Chapter 16
A Community of Tennessee Writers, Readers & Passersby

Aram Goudsouzian

Glowing with Promise, Rotting from Within

David Maraniss chronicles eighteen months in the history of Detroit, when the city was at its peak

September 16, 2015 In Once in a Great City: A Detroit Story, David Maraniss weaves together the city’s key stories during the early 1960s: Ford’s unveiling of the Mustang, the liberal dreams of labor leaders and politicians, the civil-rights movement and its discontents, and the glory of Motown. Maraniss will appear at the Southern Festival of Books, held in Nashville October 9-11, 2015.

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Feathers and Hammers

Cecelia Tichi paints a portrait of Jack London as a champion of progressive causes

September 2, 2015 Jack London was a writer and a fighter. As Vanderbilt professor Cecelia Tichi notes, London’s writing worked to fight against the wealth inequality and labor exploitation of his day. Tichi will discuss Jack London: A Writer’s Fight for a Better America at the Southern Festival of Books, held in Nashville October 9-11, 2015.

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The Many Meanings of Wilma Rudolph

In (Re)Presenting Wilma Rudolph, Rita Liberti and Maureen Smith prod us to consider how we remember our sports heroes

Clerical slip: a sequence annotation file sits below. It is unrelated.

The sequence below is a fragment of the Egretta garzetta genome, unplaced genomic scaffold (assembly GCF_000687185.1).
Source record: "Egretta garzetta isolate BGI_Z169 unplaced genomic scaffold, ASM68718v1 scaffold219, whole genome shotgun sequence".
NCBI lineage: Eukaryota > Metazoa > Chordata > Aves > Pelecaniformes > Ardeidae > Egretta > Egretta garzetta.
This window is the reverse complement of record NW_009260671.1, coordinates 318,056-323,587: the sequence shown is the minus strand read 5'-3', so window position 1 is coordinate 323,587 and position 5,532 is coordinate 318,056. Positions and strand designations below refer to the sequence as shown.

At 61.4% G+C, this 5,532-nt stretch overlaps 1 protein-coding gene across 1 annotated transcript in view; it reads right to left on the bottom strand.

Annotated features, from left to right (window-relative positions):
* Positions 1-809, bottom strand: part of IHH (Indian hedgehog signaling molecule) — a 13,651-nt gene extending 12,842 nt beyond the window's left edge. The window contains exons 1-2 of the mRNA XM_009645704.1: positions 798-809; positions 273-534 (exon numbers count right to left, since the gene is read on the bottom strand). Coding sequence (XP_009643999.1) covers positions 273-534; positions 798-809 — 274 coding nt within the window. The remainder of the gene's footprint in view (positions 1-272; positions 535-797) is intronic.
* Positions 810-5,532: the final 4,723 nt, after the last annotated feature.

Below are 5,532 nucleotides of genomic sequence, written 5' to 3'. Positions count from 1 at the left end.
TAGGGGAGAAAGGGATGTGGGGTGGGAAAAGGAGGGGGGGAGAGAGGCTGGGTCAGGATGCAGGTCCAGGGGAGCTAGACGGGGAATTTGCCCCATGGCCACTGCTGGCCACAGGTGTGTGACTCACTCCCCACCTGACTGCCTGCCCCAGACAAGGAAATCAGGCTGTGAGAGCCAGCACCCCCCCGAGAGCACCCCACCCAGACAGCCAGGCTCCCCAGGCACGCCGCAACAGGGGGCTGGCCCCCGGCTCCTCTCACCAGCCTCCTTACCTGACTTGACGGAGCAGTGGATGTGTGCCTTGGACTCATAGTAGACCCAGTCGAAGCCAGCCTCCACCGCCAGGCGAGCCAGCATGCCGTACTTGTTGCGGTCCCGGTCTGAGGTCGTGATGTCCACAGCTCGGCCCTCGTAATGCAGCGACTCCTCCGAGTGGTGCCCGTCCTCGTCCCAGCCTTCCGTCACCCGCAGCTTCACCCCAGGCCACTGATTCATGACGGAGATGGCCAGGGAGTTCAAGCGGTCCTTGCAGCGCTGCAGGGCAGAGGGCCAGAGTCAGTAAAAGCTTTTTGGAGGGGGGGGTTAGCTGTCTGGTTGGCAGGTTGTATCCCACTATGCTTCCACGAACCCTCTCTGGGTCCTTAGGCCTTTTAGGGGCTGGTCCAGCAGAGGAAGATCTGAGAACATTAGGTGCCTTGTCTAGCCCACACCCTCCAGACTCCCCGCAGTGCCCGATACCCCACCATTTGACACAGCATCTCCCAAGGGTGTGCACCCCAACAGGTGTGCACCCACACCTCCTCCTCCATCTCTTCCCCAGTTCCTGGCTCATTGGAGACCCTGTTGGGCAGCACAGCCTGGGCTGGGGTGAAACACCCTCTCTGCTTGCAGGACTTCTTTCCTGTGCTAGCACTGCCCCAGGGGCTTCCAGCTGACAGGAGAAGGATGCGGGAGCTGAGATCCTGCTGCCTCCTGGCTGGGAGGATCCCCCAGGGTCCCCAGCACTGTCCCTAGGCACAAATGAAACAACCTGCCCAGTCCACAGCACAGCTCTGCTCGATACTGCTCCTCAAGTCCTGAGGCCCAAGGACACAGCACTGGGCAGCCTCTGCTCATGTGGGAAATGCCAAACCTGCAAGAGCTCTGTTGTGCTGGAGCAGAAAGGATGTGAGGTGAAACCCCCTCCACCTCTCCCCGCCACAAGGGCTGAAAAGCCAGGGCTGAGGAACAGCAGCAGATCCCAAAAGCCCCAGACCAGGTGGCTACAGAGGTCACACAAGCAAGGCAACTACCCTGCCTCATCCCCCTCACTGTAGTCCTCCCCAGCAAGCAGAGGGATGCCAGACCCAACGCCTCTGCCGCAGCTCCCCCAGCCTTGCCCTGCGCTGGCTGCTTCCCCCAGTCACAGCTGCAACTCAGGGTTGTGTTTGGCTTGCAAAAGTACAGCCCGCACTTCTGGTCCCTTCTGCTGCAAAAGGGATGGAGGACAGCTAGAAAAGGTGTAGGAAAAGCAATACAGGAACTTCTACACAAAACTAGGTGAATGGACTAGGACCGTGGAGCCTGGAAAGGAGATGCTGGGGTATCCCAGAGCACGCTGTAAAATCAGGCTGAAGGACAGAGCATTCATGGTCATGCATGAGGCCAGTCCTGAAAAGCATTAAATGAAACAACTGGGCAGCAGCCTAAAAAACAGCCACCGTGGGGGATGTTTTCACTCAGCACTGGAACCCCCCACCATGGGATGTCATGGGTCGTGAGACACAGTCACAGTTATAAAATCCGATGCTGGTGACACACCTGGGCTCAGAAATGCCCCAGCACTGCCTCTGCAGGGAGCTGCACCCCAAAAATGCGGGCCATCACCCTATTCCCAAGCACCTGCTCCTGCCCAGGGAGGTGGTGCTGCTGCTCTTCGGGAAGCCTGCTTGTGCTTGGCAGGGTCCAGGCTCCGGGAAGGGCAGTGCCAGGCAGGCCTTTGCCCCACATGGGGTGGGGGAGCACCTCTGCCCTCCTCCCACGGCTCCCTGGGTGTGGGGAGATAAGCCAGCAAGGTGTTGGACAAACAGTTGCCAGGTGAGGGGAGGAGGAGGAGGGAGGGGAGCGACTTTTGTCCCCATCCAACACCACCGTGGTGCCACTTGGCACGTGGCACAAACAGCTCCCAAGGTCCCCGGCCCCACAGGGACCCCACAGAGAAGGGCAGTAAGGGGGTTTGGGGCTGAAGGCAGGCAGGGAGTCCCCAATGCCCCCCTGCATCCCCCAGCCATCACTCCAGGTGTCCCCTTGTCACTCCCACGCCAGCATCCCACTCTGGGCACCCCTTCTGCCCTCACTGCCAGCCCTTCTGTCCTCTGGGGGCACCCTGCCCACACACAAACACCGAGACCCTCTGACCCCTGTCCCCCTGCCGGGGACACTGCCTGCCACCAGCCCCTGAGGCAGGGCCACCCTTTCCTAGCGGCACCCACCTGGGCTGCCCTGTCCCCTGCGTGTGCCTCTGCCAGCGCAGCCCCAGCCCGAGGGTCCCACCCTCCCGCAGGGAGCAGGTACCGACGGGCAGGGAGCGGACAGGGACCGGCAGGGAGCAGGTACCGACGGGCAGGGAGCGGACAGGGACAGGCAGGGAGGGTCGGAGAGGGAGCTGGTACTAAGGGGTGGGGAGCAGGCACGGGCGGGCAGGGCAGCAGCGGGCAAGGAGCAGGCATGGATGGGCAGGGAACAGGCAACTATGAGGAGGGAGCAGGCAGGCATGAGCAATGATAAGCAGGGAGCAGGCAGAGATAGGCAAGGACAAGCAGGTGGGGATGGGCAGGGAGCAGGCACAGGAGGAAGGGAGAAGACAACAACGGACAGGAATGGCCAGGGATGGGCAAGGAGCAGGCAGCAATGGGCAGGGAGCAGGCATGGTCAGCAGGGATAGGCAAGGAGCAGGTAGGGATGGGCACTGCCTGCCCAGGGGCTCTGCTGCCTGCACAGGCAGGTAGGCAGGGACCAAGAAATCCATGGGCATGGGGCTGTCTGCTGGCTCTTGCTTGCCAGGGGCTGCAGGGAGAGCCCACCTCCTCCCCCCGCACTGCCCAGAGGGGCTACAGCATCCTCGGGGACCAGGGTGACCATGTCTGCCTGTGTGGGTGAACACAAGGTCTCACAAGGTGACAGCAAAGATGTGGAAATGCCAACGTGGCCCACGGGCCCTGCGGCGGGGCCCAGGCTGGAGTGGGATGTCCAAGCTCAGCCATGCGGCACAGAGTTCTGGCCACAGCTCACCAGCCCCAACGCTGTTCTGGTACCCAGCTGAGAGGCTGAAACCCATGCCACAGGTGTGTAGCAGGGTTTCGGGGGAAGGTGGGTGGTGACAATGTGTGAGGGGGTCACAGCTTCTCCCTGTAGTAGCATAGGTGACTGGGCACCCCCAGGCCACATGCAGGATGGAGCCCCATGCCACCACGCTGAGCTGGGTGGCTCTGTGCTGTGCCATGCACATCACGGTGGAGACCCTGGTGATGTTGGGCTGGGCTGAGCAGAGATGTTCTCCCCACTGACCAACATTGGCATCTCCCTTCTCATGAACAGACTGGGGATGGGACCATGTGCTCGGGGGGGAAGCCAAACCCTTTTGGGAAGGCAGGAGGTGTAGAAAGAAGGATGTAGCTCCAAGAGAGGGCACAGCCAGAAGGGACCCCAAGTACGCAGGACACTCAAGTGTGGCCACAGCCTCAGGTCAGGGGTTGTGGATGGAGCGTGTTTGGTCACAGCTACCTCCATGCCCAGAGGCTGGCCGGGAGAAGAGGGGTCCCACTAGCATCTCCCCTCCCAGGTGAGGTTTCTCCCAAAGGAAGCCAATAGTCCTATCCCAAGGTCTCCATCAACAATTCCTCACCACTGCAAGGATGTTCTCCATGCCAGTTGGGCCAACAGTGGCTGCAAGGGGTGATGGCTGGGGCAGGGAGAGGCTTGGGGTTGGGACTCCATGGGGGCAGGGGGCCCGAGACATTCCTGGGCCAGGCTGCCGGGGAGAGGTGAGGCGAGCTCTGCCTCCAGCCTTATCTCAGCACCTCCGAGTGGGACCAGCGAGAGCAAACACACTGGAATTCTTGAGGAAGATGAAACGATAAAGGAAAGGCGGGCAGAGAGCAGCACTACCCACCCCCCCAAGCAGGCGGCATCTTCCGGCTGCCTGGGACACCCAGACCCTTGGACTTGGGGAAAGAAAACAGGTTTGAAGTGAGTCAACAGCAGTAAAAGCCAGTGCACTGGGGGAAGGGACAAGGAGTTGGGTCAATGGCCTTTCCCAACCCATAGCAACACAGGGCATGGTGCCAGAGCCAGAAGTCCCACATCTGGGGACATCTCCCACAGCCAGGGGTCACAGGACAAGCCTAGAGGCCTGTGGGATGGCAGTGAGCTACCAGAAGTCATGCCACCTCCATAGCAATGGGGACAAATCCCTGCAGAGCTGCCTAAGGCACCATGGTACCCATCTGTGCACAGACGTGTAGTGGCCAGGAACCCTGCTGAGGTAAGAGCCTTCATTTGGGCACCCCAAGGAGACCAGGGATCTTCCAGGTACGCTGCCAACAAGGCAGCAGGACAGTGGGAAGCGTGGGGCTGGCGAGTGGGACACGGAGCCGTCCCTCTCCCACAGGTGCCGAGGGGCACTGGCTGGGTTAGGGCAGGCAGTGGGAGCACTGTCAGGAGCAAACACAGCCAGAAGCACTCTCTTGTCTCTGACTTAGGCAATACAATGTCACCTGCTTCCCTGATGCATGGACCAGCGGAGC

July 8, 2015 In (Re)Presenting Wilma Rudolph, historians Rita Liberti and Maureen Smith deliberately complicate the way we tell the story of the Olympic champion of the 1960s.

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Utopia, Nostalgia, and the Bomb

Oak Ridge tells triumphant stories about its past; Lindsey A. Freeman asks if they’re the right stories

June 9, 2015 In Longing for the Bomb, sociologist Lindsey A. Freeman tackles the myths of Oak Ridge, Tennessee, and their meaning in a nuclear America. Freeman will appear at Union Ave. Books in Knoxville on June 14, 2015, at 2 p.m.

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Strange Bedfellows

Pate McMichael talks with Chapter 16 about Klandestine, the story of an unlikely partnership that led to the assassination of Martin Luther King Jr.

March 31, 2015 James Earl Ray did not, at first glance, seem like a foaming-at-the-mouth white supremacist, and conspiracy theories inevitably arose in the wake of his assassination of Martin Luther King Jr. In his new book, Klandestine: How a Klan Lawyer and a Checkbook Journalist Helped James Earl Ray Cover Up His Crime, Pate McMichael combines rigorous archival research with a fast-paced narrative to explain how one of those conspiracies was created. McMichael will discuss the book at The Booksellers at Laurelwood in Memphis on April 7, 2015, at 6:30 p.m.

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